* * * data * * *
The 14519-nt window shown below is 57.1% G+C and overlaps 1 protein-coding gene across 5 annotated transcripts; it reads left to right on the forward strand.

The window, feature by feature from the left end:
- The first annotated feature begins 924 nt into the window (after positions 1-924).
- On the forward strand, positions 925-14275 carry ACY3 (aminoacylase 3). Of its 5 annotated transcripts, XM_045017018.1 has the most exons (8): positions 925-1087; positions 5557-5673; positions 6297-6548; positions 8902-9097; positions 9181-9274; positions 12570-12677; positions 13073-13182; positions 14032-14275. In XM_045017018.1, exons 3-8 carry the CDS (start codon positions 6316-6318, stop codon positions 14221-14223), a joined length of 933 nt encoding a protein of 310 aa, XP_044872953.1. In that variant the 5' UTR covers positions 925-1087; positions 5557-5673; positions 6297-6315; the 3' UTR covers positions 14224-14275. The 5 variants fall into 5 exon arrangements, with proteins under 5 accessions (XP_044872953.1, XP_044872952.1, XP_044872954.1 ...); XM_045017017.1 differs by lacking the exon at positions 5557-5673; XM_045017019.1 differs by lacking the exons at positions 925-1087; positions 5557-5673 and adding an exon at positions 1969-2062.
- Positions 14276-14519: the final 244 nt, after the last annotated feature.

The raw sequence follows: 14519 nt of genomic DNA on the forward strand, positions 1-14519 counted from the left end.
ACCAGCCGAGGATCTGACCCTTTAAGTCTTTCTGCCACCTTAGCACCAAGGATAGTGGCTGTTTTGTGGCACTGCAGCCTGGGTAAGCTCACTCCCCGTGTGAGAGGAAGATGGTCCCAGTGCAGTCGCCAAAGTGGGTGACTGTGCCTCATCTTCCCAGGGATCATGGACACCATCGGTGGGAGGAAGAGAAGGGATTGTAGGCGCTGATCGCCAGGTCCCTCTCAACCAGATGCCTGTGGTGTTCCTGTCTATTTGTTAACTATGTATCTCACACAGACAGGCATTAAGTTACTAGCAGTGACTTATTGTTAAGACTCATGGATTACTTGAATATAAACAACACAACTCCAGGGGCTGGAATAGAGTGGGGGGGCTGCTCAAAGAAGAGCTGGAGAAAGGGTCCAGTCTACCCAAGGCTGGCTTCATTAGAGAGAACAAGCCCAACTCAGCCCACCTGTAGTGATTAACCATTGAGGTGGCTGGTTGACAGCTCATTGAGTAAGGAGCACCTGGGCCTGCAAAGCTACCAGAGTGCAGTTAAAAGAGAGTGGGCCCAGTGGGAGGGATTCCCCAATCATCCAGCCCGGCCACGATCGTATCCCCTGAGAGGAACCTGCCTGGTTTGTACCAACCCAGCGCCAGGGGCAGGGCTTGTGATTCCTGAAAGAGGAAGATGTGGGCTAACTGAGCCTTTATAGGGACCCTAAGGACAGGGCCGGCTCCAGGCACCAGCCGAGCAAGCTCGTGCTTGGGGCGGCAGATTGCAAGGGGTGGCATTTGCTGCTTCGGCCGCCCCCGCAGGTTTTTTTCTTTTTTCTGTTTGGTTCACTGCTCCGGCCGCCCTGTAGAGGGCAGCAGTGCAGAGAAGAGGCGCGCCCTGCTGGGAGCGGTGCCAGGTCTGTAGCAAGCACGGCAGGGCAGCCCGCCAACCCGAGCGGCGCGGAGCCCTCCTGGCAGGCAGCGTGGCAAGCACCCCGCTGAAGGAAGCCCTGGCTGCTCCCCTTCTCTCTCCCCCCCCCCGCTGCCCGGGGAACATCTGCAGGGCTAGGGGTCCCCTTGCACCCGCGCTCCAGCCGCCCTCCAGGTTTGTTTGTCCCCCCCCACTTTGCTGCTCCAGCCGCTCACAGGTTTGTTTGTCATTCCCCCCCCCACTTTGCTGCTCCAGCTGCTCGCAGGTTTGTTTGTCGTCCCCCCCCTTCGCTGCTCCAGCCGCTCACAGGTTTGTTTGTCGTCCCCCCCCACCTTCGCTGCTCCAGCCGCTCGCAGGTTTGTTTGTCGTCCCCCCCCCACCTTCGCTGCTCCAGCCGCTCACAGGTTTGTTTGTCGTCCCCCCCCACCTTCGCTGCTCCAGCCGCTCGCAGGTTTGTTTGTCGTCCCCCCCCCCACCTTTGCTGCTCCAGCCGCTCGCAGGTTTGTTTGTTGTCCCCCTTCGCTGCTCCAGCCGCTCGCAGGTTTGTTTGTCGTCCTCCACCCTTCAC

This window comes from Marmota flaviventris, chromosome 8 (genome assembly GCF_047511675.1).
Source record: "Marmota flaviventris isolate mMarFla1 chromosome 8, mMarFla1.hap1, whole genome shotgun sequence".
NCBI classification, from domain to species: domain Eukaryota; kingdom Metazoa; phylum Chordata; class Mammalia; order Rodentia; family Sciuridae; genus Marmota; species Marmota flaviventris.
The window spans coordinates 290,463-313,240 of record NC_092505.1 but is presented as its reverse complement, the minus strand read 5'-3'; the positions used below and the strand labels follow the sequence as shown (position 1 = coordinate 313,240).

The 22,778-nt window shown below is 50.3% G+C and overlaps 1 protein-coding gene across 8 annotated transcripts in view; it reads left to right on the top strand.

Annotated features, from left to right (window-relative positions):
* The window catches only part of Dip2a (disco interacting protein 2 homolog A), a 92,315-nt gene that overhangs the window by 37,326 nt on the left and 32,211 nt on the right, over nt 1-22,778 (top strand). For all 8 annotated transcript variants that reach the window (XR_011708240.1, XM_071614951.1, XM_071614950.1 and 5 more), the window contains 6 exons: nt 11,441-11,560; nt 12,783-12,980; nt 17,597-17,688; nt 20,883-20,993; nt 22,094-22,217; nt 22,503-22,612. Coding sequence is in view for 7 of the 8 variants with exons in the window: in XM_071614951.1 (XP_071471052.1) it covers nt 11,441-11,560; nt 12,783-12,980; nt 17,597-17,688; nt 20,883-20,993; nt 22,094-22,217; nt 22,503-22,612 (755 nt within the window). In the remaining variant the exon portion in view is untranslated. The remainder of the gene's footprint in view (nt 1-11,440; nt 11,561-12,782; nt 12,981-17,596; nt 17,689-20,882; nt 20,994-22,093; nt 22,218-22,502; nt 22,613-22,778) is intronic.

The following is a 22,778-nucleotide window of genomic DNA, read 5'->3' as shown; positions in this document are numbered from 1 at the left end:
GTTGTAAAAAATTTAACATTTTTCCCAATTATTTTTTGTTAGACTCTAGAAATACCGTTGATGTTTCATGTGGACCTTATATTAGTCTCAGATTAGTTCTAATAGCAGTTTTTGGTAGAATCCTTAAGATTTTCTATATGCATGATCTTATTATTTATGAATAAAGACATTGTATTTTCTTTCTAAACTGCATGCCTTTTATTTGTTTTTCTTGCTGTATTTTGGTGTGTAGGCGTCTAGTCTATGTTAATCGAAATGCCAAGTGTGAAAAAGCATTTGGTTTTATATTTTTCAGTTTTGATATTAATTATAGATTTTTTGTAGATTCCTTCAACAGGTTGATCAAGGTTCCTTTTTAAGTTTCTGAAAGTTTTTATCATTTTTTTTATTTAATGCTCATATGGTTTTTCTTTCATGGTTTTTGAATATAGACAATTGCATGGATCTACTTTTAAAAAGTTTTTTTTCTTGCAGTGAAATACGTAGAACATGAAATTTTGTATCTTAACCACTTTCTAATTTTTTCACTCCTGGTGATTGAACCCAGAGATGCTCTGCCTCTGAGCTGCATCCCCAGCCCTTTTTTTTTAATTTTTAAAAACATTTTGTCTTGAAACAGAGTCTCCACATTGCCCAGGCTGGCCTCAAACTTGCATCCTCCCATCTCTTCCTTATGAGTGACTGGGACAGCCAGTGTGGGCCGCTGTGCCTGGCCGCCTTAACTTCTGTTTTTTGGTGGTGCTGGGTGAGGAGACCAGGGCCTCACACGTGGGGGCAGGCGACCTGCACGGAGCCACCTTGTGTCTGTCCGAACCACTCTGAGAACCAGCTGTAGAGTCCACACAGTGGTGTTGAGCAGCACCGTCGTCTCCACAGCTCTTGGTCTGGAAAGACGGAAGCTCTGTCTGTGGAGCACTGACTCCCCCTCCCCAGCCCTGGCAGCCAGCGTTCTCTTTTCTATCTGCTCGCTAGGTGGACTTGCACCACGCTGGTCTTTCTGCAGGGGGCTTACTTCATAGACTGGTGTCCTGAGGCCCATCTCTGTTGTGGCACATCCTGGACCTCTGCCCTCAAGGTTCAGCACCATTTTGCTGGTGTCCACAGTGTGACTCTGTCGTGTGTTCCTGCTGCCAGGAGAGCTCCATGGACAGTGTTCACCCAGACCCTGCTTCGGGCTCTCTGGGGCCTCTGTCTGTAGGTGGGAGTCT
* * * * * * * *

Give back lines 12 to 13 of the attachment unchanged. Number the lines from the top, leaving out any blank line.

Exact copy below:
The 22,778-nt window shown below is 50.3% G+C and overlaps 1 protein-coding gene across 8 annotated transcripts in view; it reads left to right on the top strand.

Annotated features, from left to right (window-relative positions):